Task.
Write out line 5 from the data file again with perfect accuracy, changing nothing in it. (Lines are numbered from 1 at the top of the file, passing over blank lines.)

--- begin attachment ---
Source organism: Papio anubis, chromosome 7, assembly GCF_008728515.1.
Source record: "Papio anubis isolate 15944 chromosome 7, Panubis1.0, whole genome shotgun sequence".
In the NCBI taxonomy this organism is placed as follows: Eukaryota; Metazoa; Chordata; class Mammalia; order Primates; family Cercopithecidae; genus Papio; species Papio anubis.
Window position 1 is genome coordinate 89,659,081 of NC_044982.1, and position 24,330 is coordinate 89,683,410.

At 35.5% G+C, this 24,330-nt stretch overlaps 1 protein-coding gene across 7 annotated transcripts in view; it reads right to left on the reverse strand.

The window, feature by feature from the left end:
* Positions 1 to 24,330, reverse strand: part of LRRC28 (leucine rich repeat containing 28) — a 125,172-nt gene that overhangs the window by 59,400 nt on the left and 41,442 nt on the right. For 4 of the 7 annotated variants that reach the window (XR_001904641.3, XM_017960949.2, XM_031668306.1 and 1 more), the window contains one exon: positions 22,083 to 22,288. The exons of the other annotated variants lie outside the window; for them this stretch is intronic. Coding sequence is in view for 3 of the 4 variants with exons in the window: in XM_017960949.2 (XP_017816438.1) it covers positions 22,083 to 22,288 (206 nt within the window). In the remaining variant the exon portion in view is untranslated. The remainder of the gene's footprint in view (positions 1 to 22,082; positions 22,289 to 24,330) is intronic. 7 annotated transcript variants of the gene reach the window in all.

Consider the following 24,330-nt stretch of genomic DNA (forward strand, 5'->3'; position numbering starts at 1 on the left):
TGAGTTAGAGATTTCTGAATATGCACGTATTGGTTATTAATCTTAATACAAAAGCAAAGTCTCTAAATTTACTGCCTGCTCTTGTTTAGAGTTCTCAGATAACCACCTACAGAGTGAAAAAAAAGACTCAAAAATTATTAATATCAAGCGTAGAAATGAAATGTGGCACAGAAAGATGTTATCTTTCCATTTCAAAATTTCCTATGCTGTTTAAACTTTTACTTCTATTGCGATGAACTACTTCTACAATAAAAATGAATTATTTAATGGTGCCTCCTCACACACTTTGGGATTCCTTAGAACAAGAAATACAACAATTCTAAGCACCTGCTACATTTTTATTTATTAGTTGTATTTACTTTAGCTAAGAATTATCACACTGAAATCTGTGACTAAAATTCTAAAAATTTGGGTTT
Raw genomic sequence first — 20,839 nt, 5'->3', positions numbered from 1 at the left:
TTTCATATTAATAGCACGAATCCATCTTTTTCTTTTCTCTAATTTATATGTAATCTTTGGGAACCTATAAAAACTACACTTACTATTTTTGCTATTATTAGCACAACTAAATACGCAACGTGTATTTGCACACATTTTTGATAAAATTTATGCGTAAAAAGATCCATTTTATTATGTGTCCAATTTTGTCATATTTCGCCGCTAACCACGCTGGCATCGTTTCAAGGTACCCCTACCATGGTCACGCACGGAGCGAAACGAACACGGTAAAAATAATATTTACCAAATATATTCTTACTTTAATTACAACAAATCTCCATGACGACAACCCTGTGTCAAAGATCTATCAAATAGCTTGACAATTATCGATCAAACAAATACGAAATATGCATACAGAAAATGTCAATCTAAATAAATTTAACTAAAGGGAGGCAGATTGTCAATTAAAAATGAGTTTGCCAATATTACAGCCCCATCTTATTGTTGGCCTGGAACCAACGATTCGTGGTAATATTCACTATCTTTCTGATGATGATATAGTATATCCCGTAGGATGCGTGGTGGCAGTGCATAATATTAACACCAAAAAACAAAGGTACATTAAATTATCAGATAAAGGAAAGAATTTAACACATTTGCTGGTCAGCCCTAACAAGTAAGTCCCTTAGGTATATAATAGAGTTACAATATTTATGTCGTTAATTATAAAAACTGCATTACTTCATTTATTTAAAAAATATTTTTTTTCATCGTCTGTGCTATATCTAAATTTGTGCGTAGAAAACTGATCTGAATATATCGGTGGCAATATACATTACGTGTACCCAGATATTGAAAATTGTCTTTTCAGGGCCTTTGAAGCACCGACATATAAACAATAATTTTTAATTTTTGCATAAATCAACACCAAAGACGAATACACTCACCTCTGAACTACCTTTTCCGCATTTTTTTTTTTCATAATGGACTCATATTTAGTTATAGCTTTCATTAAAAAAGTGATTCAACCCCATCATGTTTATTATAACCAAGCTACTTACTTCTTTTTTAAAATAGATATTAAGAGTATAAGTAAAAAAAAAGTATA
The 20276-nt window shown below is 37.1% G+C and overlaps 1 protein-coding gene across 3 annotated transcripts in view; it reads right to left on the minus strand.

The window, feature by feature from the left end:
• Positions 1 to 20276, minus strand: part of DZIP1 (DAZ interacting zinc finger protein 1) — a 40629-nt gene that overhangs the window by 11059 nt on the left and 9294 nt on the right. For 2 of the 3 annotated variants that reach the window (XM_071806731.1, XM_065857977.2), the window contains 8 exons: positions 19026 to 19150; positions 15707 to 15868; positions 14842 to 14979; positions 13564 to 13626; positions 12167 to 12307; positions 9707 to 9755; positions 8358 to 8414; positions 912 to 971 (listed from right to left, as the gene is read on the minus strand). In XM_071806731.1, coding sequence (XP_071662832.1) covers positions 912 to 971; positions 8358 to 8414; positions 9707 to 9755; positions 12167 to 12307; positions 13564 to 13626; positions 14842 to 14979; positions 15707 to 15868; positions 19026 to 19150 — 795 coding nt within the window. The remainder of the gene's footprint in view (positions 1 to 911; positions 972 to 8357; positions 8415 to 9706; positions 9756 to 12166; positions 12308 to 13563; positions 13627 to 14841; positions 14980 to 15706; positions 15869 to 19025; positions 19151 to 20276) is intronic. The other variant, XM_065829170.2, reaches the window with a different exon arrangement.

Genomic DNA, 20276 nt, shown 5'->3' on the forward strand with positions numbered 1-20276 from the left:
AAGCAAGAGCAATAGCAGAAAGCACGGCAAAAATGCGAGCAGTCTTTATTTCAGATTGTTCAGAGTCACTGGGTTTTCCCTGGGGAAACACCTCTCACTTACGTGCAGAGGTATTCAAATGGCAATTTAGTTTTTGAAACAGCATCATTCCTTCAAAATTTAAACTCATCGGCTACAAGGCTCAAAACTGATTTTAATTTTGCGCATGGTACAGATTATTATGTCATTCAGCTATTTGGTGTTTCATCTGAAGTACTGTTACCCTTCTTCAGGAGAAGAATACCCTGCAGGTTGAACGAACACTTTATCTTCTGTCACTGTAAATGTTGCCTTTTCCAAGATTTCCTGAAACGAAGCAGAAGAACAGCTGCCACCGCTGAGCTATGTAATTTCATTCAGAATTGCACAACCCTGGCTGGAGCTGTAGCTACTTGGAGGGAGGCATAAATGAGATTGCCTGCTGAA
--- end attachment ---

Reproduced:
At 35.5% G+C, this 24,330-nt stretch overlaps 1 protein-coding gene across 7 annotated transcripts in view; it reads right to left on the reverse strand.